Although Alaric’s siege of Rome was financially successful, he was still unable to secure land within the Roman Empire for his people. He was not finished with Rome and by 409 his war had taken on a more personal note that was directed at Honorius. Alaric sieged Rome again in 409, forcing the Senate to accept his puppet, Priscus Attalus, as emperor. The move had the desired effect of pressuring Honorius to come to the negotiating table, but Alaric was attacked on the way to the negotiations.  Alaric deposed of Attalus, who was no longer of any use to him, and took his force to Rome once more, but this time the Visigoths would lay waste to the city. After camping outside of the city, the Visigoths gained entry on August 24, 410 through guile. According to the sixth century Byzantine historian Procopius, the Visigoths gained entry through a Germanic Trojan Horse.
“He chose out three hundred whom he knew to be of good birth and possessed of valour beyond their years, and told them secretly that he was about to make a present of them to certain of the patricians in Rome, pretending that they were slaves. And he instructed them that, as soon as they got inside the houses of those men, they should display much gentleness and moderation and serve them eagerly in whatever tasks should be laid upon them by their owners; and he further directed them that not long afterwards, on an appointed day at about midday, when all those who were to be their masters would most likely be already asleep after their meal, they should all come to the gate called Salarian and with a sudden rush kill the guards, who would have no previous knowledge of the plot, and open the gates as quickly as possible. . . But when the appointed day had come, Alaric armed his whole force for the attack and was holding them in readiness close by the Salarian Gate; for it happened that he had encamped there at the beginning of the siege. And all the youths at the time of the day agreed upon came to this gate, and, assailing the guards suddenly, put them to death; then they opened the gates and received Alaric and the army into the city at their leisure.”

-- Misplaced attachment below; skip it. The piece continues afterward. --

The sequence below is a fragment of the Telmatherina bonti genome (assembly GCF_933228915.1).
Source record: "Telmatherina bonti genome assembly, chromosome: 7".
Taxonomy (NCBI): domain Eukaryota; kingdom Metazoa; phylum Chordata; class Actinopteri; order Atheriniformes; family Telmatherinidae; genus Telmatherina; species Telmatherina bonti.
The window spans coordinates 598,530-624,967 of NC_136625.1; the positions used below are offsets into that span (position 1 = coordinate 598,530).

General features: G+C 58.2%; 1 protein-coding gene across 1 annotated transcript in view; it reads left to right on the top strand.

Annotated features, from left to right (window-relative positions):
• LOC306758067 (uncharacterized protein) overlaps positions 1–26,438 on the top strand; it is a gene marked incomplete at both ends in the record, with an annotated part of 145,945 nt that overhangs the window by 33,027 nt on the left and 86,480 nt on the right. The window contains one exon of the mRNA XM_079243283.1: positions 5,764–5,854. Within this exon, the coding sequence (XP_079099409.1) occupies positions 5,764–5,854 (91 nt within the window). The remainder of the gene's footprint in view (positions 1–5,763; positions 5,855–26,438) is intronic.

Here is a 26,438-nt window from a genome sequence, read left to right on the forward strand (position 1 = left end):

The Visigoths raped, robbed, and pillaged Rome and the Romans for two days but left all of the Christian churches intact. As a parting shot, Alaric I took the emperor’s sister as a hostage and left the vicinity.  Although Alaric I died shortly after the sack of Rome and his dream of a Visigoth homeland within Roman territory was never realized, his deeds were never forgotten.
Alaric I, king of the Visigoths, is a well-known historical personality because of his sack of Rome in AD 410. The event changed the course of history as it hastened the decline of the Roman Empire, but numerous factors contributed to make it a reality. The general weakness of the Roman Empire at the time and more specifically the weakness of Emperor Honorius were among the most important factors – in earlier periods, when Rome was strong, foreign armies could rarely get close to Rome, never mind sack the city. The death of the Roman general Stilicho should also not be overlooked. Stilicho was an able general and tactician who routinely defeated Alaric and the Visigoths on the battlefield. The general was also a diplomat and moderator who more than once brought the Visigoths and Romans to the negotiating table. After Stilicho died, there was no longer a voice of reason in the conflict. Finally, the abilities of Alaric I and his army played the pivotal role. Alaric knew when to use brute force and when to use guile and cunning, which allowed him to win numerous battles and to ultimately sack the greatest city of the ancient world.
- Bury, J. B. The Invasion of Europe by the Barbarians. (New York: W. W. Norton, 1967), p.24
- Bury, p. 64
- Rousseau, Philip. “Visigothic Migration and Settlement, 376-418: Some Excluded Hypotheses.” Historia: Zeitschrift für Alte Geschichte 41 (1992) p. 335
- Sennigen, William B., and Arthur E.R. Boak The History of Rome to A.D. 565. Sixth Edition. (New York: Macmillan, 1977), p.451
- Bury, pgs. 66-67
- Burrell, Emma. “A Re-Examination of Why Stilicho Abandoned His Pursuit of Alaric in 397.” Historia: Zeitschrift für Alte Geschichte 53 (2004) p. 252
- Bury, p. 79
- Bury, p. 77
- Bury, p. 78
- Bury, p. 81
- Bury, p. 84
- Matthews, J. F. “Olympiodorus of Thebes and the History of the West (A.D. 407-425).” Journal of Roman Studies 60 (2004) p. 83
- Bury, p. 91
- Bury, p. 91
- Bury, p. 92
- Zosimus. Historia Nova: The Decline of Rome. Translated by James J. Buchanan and Harold T. Davis. (San Antonio: Trinity University Press, 1967), Book V, 40
- Bury, p. 94
- Bury, p. 96
- Procopius of Caesarea. History of the Wars. Translated by H.B. Dewing. (London: William Heinemann, 1916), Book III, ii, 14-24
- Bury, pgs. 96-97